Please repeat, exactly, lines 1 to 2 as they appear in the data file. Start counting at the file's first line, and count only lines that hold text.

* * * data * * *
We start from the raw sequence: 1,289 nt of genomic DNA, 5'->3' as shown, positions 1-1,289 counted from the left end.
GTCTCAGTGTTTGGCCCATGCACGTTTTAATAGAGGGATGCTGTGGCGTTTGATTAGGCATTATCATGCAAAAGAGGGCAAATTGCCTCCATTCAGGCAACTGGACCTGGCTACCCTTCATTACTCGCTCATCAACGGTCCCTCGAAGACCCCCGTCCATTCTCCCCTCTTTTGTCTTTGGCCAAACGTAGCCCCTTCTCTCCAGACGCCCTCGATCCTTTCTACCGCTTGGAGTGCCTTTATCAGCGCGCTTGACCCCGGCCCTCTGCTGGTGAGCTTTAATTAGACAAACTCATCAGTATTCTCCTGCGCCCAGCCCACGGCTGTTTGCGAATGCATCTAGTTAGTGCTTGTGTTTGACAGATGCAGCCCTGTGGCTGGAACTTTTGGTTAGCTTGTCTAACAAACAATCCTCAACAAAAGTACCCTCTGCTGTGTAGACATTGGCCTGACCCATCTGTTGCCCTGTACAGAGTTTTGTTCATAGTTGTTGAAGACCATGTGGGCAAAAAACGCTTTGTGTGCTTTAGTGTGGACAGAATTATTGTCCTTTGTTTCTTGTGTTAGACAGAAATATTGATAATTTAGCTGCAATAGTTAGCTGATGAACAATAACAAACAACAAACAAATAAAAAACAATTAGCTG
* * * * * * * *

We start from the raw sequence: 1,289 nt of genomic DNA, 5'->3' as shown, positions 1-1,289 counted from the left end.
GTCTCAGTGTTTGGCCCATGCACGTTTTAATAGAGGGATGCTGTGGCGTTTGATTAGGCATTATCATGCAAAAGAGGGCAAATTGCCTCCATTCAGGCAACTGGACCTGGCTACCCTTCATTACTCGCTCATCAACGGTCCCTCGAAGACCCCCGTCCATTCTCCCCTCTTTTGTCTTTGGCCAAACGTAGCCCCTTCTCTCCAGACGCCCTCGATCCTTTCTACCGCTTGGAGTGCCTTTATCAGCGCGCTTGACCCCGGCCCTCTGCTGGTGAGCTTTAATTAGACAAACTCATCAGTATTCTCCTGCGCCCAGCCCACGGCTGTTTGCGAATGCATCTAGTTAGTGCTTGTGTTTGACAGATGCAGCCCTGTGGCTGGAACTTTTGGTTAGCTTGTCTAACAAACAATCCTCAACAAAAGTACCCTCTGCTGTGTAGACATTGGCCTGACCCATCTGTTGCCCTGTACAGAGTTTTGTTCATAGTTGTTGAAGACCATGTGGGCAAAAAACGCTTTGTGTGCTTTAGTGTGGACAGAATTATTGTCCTTTGTTTCTTGTGTTAGACAGAAATATTGATAATTTAGCTGCAATAGTTAGCTGATGAACAATAACAAACAACAAACAAATAAAAAACAATTAGCTG